Most drug users in the US, are white. In fact, only 13% of drug users in the US, are African American. And yet, 74% of those sentenced to prison for drug use in the US, are African American. African Americans are on average, 11 times more likely to be imprisoned for drug use, than white Americans. If Dan Riehl wanted to use drugs, he will experience the privilege of being far more likely to get away with it, simply for the colour of his skin. In fact, he could have happily driven trucks full of heroin through New Jersey, and been able to do so, because officers were busy watching out for African Americans.
The denial of white privilege by those who gain the most from it, is not new. Currently, it seeks to turn any sort of alleviating of institutional racism into a sort of privilege for African Americans. For example, over here in the UK I often hear the claim that a Pakistani person got a job ahead of a white British person. As if that’s inherently wrong. Similarly, in America I often read claims that a white person didn’t get into a particular college, because, despite getting lower grades, the place was given to an African American person (not forced, just given). In both cases, the white person claims to have been the victim of some sort of reverse racism. And in both cases, neither bother to accept that not only does affirmative action not force a company or school to “put aside” places for people of different races (it is race neutral), but they also don’t seem to understand that white people have also been given a place ahead of them.
For example, A study by the American economic review between July 2001 and May 2002 entitled “Are Emily and Greg More Employable Than Lakisha and Jamal? A Field Experiment on Labor Market Discrimination” found that job applicants with a white sounding name are 50% more likely to be asked back than an applicant with a black sounding name. It proved that regardless of credentials, African American applicants were 50% less likely to get a callback than a white applicant. And so the claim that work placements or college placements should be “based on merit” is fine, but isn’t the case in reality. In October 2012, the African American unemployment rate was around twice as high as the white unemployment rate. In fact, in one in six industries, white and black segregation has increased since the 1980s. Dan Riehl is privileged, simply by having a white sounding name.
In 2001, Gallup reported that 40% of white people believe that African Americans are treated the same as white Americans in the US. By contrast, only 9% of African Americans believe they are treated equally. Similarly, in 1962, 95 of white Americans believed African Americans had the same opportunities to get a good education, as white Americans. 1962. Prior to the civil rights act, and in the midst of Apartheid America. Dan Riehl has the privilege of being able to say “sure, they’re treated fine“, whilst never having to experience what it’s like for 91% of African Americans who completely disagree.
But white denial (which I characterise as a defence of white privilege; a way to try to ensure that ‘white‘ must come first) goes much further back. The philosophy employed in attempts to defend slavery in the south prior to the Civil War was full of denial.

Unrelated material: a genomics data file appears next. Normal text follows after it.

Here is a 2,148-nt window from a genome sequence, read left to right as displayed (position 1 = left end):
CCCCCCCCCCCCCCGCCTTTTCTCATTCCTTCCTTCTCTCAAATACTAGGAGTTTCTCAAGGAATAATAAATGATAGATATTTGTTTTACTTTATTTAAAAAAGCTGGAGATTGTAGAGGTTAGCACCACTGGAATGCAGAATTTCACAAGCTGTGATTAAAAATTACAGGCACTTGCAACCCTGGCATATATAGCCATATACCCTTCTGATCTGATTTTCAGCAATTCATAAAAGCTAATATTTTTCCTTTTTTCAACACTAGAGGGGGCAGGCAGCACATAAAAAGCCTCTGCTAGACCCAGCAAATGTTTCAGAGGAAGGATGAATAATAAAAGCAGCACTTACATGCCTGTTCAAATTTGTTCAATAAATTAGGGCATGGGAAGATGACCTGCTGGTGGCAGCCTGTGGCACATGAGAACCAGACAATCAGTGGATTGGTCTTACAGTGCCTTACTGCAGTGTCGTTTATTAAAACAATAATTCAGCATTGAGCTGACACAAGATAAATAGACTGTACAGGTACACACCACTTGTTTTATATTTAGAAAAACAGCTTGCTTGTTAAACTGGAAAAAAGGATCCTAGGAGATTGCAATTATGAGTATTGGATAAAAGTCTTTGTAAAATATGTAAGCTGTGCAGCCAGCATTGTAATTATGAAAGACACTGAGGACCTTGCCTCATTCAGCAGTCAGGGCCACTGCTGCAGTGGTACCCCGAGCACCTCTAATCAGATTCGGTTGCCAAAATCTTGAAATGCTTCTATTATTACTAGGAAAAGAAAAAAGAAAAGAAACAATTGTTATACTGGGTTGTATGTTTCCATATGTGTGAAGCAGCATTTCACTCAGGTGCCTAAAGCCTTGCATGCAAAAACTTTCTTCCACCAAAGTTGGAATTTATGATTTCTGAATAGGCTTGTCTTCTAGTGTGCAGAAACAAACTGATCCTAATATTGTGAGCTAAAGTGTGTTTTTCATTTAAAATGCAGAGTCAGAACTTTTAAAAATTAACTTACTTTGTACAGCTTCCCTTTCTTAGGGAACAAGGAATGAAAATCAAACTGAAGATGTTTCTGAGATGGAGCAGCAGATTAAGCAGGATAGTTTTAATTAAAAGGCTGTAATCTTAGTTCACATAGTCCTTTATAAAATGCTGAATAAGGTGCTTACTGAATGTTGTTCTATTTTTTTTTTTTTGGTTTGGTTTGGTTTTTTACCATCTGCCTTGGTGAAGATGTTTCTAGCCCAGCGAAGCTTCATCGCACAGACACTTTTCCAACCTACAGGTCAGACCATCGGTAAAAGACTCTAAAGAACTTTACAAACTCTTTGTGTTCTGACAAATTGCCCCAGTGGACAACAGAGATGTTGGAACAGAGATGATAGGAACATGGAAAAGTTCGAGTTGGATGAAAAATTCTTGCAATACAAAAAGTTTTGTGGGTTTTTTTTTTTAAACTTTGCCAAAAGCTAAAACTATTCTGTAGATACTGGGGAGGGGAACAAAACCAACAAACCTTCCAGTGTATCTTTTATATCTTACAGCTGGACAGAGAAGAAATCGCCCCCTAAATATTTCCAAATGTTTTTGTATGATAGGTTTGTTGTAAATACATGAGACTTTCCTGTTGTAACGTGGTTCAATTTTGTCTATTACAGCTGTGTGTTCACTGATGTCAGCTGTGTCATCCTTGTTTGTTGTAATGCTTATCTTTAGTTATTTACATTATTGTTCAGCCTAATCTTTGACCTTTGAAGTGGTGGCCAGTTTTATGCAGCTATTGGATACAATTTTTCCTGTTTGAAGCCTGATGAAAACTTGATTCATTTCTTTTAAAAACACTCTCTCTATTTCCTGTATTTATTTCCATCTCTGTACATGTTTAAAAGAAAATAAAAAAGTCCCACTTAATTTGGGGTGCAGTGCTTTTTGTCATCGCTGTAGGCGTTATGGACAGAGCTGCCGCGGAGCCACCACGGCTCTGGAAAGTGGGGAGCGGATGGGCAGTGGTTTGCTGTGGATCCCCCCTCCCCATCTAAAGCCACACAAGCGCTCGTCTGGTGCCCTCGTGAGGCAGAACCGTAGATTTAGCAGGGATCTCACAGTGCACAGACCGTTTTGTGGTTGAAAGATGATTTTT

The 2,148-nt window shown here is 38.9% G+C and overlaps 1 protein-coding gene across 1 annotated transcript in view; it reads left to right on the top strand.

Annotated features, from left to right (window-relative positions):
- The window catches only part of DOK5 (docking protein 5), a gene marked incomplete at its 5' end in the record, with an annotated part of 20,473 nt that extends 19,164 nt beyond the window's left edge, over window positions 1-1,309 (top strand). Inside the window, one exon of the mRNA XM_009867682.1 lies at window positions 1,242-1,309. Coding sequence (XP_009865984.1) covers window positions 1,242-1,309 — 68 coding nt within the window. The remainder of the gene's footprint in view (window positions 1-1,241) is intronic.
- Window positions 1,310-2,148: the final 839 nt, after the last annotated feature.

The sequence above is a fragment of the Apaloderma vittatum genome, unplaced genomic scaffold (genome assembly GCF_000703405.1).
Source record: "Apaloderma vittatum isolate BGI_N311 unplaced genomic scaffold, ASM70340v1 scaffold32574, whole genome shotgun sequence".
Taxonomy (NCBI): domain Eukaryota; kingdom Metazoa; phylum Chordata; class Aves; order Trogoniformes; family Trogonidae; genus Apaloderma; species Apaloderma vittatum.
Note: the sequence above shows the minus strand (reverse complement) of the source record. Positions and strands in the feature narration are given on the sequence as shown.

The American Social Theorist George Fitzhugh argued that the Capitalism of the north would disproportionately affect African Americans, given that they were, in his mind, less able. And so slavery, according to Fitzhugh, actually protected African Americans. Fitzhugh comments:
“We do not set children and women free because they are not capable of looking after themselves, not equal to the constant struggle of society. But half of mankind are but grown up children and liberty is as fatal to them as it would be to children.”
– Suddenly, we have a philosophy of white, patriarchal denial. The privileges bestowed upon white Americans, defended as philanthropic. As if beaten, and immiserated African American slaves, treated like animals, should thank their ‘Masters‘ for the kindness of protecting them, from being free. Obviously, they have no choice in whether they wish to be enslaved or free in the first place. Perhaps they should have thanked their ‘Masters‘ for that too. The justification from Fitzhugh for slavery is as filled with a defence of white supremacy, as it is with denial. And it continues. Generation after generation, conservative white people insist that there is no problem. Fifty years later, they admit, there might have been a problem fifty years ago. During the antebellum period, any attempts to suggest an abolition of slavery, or African American civil rights, was met with conservative anger and derision by which it claimed those policies were in fact, anti-white. During the civil rights era, any attempts to equalise education, transport, housing, for African Americans was met with conservative anger and derision, by which it claimed those policies were in fact, anti-white. Today, it is no different.
Today, as then, those arguments simply reflect a desire to uphold a system of unearned, racial privilege and barriers that perpetuates a lack of opportunity, suspicion, fear, and poverty. The sort that President Obama was absolutely right to touch upon, and the sort that plenty of white President’s have used to their advantage in the past.
Dan Riehl will never accept, nor even understand the privileges that have allowed him to get to a position in which he refers to the nation’s first African American President, as ‘racist‘ simply for describing the prejudice he has faced in his own life. Riehl isn’t concerned about losing rights. Riehl is concerned about losing privilege.
Conservative America apparently doesn’t like to accept that there is an ongoing race problem in the US. What a completely new and original response from them.